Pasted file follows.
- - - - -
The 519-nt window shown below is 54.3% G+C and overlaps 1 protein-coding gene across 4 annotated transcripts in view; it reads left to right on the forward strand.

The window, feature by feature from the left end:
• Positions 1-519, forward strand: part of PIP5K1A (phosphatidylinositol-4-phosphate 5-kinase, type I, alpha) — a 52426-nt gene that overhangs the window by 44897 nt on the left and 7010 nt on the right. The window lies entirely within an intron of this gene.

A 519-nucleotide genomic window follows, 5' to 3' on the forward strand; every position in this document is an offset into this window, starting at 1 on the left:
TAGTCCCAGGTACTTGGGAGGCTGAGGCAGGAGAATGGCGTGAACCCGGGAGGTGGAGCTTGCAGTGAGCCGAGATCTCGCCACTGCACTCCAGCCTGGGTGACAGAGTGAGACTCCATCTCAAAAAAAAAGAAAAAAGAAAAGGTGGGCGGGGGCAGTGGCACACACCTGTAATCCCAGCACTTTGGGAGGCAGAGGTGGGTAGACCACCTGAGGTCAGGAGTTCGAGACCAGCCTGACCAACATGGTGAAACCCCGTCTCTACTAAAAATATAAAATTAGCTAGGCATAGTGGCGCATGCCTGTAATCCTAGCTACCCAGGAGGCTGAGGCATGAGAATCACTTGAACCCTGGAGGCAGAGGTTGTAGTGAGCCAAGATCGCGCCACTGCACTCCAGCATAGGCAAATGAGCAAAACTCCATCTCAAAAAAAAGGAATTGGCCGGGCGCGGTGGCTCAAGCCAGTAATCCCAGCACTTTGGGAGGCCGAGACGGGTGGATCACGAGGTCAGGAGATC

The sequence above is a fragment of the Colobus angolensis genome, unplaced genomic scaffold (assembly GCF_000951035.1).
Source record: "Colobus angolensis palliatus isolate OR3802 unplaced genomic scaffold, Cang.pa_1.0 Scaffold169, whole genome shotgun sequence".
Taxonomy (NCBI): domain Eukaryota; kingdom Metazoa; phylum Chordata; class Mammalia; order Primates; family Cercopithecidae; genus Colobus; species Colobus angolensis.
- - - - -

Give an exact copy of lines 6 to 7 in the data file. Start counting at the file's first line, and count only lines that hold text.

The sequence above is a fragment of the Colobus angolensis genome, unplaced genomic scaffold (assembly GCF_000951035.1).
Source record: "Colobus angolensis palliatus isolate OR3802 unplaced genomic scaffold, Cang.pa_1.0 Scaffold169, whole genome shotgun sequence".